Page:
WHAT THE HELL IS THE MATTER WITH YOU. DO YOU WANT TO MEET ME OR NOT? ARE YOU ONE OF THOSE AMBIVALENT SONS OF B*TCHES WHO CANT MAKE UP THEIR MIND - ARE YOU SRIOUS ABOUT MEETING ME OR JUST WANT TO TORTURE ME AND F*CK WITH MY HEAD? DON'T BOTHER REPONDING - IM UP TO HERE WTH YOUR DUMB QUESTIONS. N**
I cancelled my Match.com subscription, spent the money I saved on two reasonably good subscription porn services, and tried to forget the whole thing. But I can't really forget, because every day, I receive junk mail about some wretched new Match.com event - a wine tasting, or a boat cruise, or a getaway weekend.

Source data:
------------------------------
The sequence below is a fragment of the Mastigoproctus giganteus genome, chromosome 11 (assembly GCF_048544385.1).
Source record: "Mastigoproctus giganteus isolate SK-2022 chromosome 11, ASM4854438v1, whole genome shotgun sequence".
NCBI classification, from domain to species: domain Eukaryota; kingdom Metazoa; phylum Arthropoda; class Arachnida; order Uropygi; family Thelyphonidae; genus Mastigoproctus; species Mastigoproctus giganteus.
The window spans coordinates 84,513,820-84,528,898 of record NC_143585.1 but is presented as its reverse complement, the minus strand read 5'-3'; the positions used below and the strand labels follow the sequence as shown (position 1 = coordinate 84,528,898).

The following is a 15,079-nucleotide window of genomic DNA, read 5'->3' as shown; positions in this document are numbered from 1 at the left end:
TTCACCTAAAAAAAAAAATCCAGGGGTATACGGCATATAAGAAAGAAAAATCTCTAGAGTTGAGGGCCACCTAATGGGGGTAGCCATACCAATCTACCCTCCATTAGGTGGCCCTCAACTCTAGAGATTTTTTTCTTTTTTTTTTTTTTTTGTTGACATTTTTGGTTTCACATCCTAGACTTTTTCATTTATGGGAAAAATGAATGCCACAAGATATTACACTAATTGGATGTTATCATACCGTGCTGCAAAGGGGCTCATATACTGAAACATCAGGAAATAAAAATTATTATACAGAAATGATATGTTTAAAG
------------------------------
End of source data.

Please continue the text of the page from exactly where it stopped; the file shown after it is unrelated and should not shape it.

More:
Someday, I'm sure I'll meet someone, and maybe, God willing, we'll wind up having grandchildren together. But I'm 100% sure that I'd be better off taking my chances with a random, in-your-face encounter than by flying blind in a world of illusion. And I'll certainly never date online again, until such time as they can screen out the imposters, the losers, the psychos, and the women who sound like Brezhnev.
I actually do know people who have met compatible mates online, but I believe these success stories are vastly outnumbered by the number of empty, unhappy, soul-searing experiences that nobody publicizes - the victims are too ashamed, and the service doesn't want to know either. Match.com and its brethren are, in my opinion, seamy lonely-hearts clubs where deception, trickery, and paranoia run rampant, scarring the gullible and the guileless.
ORIGINAL POST HERE